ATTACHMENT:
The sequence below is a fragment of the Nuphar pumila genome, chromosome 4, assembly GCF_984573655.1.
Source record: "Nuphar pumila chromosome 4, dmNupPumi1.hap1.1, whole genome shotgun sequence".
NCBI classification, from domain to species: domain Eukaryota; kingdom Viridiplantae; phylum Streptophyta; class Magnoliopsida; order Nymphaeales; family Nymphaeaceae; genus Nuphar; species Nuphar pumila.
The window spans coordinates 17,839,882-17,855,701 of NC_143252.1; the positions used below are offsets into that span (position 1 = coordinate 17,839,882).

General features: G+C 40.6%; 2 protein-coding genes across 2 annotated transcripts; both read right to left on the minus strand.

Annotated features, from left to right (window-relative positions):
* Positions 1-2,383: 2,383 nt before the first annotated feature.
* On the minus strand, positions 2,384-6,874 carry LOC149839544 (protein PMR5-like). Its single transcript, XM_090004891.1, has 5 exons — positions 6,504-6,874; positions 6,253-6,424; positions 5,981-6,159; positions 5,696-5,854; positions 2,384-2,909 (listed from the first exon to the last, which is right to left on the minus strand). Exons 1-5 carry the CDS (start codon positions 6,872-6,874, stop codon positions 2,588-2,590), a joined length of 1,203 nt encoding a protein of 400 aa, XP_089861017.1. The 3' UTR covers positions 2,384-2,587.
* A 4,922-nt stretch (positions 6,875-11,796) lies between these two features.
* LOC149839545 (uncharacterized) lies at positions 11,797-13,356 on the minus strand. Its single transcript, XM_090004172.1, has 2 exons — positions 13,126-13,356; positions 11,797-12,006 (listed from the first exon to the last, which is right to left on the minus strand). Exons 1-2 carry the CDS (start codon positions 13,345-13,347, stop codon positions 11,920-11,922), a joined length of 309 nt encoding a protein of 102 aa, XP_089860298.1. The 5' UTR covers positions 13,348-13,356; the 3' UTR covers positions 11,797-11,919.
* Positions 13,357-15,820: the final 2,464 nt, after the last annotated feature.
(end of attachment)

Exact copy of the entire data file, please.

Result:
The sequence below is a fragment of the Nuphar pumila genome, chromosome 4, assembly GCF_984573655.1.
Source record: "Nuphar pumila chromosome 4, dmNupPumi1.hap1.1, whole genome shotgun sequence".
NCBI classification, from domain to species: domain Eukaryota; kingdom Viridiplantae; phylum Streptophyta; class Magnoliopsida; order Nymphaeales; family Nymphaeaceae; genus Nuphar; species Nuphar pumila.
The window spans coordinates 17,839,882-17,855,701 of NC_143252.1; the positions used below are offsets into that span (position 1 = coordinate 17,839,882).

General features: G+C 40.6%; 2 protein-coding genes across 2 annotated transcripts; both read right to left on the minus strand.

Annotated features, from left to right (window-relative positions):
* Positions 1-2,383: 2,383 nt before the first annotated feature.
* On the minus strand, positions 2,384-6,874 carry LOC149839544 (protein PMR5-like). Its single transcript, XM_090004891.1, has 5 exons — positions 6,504-6,874; positions 6,253-6,424; positions 5,981-6,159; positions 5,696-5,854; positions 2,384-2,909 (listed from the first exon to the last, which is right to left on the minus strand). Exons 1-5 carry the CDS (start codon positions 6,872-6,874, stop codon positions 2,588-2,590), a joined length of 1,203 nt encoding a protein of 400 aa, XP_089861017.1. The 3' UTR covers positions 2,384-2,587.
* A 4,922-nt stretch (positions 6,875-11,796) lies between these two features.
* LOC149839545 (uncharacterized) lies at positions 11,797-13,356 on the minus strand. Its single transcript, XM_090004172.1, has 2 exons — positions 13,126-13,356; positions 11,797-12,006 (listed from the first exon to the last, which is right to left on the minus strand). Exons 1-2 carry the CDS (start codon positions 13,345-13,347, stop codon positions 11,920-11,922), a joined length of 309 nt encoding a protein of 102 aa, XP_089860298.1. The 5' UTR covers positions 13,348-13,356; the 3' UTR covers positions 11,797-11,919.
* Positions 13,357-15,820: the final 2,464 nt, after the last annotated feature.